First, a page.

About blastomycosis

What are the risk factors for blastomycosis?

The risk factors for blastomycosis, a fungal infection caused by the dimorphic fungus, are immunocompromised patients or people who need to work outdoor especially in forest areas. If you live in an area where fungal spores are in abundance, then you are at a high-risk factor for the disease. The fungal spores are in plentiful at damp forests, so if your profession is hunter, forest worker, camper or a farmer, you might be at a higher risk to get the disease. Also, the disease is non-communicable. Although the common symptom of the disease includes the normal flu symptoms, the symptoms usually persist longer and are more severe than normal flu in the case of blastomycosis. If the infection spread via the blood, you may witness skin or bone lesions as well.The blastomycosis can be diagnosed by culturing the fungi from the biopsy samples. Also, some immunology-based tests are available which can detect the fungi in your blood or urine samples. If the disease is detected, you should take medical help as the disease cannot be treated by self-care at home. Antifungal drugs are used to treat the patients, and the treatment might last for six to twelve months. To treat blastomycosis, you need antifungal drug called itraconazole (Sporanox). If your symptoms are severe, you might need amphotericin B. In very rare cases if you are immune-compromised, you might require lifelong treatment as well.After you have been relieved from the disease, a follow up is important to check for reinfection. Also, no vaccine is available for the disease, and you may have to stick with basic prevention like avoiding the deep forests where fungal spores might enter your lungs.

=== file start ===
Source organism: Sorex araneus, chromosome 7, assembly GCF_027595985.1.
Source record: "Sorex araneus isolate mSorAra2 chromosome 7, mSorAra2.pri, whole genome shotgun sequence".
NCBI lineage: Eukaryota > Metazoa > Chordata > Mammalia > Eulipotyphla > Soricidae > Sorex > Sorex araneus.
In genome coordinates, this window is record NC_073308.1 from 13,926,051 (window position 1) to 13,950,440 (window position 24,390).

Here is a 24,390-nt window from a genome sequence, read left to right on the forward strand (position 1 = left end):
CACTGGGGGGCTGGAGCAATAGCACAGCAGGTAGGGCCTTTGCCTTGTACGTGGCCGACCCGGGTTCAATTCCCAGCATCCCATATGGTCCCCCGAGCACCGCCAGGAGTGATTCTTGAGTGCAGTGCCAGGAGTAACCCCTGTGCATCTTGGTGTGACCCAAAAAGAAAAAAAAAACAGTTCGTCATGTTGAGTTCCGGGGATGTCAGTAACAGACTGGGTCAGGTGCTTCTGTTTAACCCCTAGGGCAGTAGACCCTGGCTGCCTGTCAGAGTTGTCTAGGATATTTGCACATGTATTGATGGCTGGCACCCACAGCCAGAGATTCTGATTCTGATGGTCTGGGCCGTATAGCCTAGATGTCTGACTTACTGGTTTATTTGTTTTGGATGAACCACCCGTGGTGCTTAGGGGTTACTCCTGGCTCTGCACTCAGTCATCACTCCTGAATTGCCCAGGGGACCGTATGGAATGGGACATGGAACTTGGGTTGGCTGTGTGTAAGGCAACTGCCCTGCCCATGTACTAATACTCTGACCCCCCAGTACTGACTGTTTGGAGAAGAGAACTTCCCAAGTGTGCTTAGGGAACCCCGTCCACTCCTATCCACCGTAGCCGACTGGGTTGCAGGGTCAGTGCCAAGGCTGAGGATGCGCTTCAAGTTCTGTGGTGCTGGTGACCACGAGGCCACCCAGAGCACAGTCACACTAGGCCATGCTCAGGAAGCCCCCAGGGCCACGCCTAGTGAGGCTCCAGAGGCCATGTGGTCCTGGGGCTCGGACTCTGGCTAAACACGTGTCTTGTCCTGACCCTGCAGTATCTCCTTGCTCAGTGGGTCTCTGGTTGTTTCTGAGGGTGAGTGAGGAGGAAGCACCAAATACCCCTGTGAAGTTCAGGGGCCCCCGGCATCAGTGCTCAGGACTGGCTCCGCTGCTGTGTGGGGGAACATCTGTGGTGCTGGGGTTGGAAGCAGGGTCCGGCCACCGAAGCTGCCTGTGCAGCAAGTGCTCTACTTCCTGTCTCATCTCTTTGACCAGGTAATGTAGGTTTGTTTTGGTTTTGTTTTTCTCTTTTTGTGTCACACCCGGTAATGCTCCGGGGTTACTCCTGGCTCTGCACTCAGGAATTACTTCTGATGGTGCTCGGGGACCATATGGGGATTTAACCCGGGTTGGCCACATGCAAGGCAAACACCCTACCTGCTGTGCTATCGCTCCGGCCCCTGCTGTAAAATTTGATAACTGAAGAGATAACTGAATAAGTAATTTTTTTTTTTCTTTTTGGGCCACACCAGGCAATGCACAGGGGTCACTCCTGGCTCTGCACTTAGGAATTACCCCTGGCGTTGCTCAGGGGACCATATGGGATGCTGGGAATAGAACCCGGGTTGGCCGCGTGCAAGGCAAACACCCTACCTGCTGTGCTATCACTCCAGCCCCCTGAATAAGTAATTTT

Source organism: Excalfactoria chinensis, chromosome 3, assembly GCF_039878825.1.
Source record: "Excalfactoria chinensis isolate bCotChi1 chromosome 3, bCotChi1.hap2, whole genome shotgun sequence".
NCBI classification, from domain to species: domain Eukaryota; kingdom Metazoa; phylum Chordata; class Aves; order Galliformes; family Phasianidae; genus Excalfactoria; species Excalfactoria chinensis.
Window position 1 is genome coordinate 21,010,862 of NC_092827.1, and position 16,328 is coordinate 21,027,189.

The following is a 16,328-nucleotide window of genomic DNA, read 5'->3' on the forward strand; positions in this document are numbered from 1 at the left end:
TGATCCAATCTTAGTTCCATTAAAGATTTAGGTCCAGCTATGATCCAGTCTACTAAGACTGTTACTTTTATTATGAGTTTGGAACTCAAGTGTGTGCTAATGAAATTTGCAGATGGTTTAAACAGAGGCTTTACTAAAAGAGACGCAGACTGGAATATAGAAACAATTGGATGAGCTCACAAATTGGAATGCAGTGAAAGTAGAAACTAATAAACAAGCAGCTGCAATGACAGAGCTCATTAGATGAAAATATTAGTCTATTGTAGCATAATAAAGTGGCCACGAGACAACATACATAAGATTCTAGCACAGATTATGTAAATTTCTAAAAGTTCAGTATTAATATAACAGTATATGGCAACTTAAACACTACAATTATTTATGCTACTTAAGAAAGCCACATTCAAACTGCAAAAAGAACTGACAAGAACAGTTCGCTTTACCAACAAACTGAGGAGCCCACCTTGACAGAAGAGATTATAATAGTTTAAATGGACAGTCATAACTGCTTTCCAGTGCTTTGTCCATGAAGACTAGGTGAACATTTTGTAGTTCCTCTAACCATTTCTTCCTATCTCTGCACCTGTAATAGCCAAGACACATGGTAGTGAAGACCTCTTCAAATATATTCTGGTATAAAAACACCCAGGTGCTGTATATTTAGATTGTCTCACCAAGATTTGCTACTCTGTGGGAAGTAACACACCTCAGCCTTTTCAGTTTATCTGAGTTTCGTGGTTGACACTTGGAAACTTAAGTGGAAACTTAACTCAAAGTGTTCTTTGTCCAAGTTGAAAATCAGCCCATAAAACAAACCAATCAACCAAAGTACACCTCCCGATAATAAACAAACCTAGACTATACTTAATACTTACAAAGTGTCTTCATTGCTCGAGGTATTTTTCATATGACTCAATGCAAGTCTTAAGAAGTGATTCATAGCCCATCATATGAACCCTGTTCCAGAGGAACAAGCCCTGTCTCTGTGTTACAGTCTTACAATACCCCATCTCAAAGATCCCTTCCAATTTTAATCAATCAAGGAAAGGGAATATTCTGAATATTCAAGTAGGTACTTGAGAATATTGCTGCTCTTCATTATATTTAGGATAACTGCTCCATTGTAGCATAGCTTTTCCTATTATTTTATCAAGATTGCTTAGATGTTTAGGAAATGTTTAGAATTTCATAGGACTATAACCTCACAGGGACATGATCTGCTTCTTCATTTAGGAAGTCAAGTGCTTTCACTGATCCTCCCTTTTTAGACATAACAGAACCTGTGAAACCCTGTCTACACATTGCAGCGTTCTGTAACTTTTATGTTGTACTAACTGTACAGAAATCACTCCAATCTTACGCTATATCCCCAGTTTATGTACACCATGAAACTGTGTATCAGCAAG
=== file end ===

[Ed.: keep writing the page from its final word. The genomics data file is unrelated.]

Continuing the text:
Is there a cure/medications for blastomycosis?

Blastomycosis, a fungal infection caused by the dimorphic fungus, is curable with proper drugs and care. Once you are diagnosed with blastomycosis, you might start your treatment which can last for six to twelve months. The most common treatment involves a drug named itraconazole (Sporanox). The drug alone might be enough to treat mild to moderate blastomycosis patients. If you have severe disease, you can use the drug called amphotericin B. A combination of the two drugs might be used for severely ill patients. Follow ups are required because the treatment time is very long and there are chances of relapse of the infection. Also, the doctor determines if the dosage is helping by checking the progress in the follow ups. If you are immunocompromised, you might require lifelong medication and therapy with sporanox. Also no vaccine is available, and the only way to prevent the disease is by avoiding the areas where fungal infection is common like dense forests.

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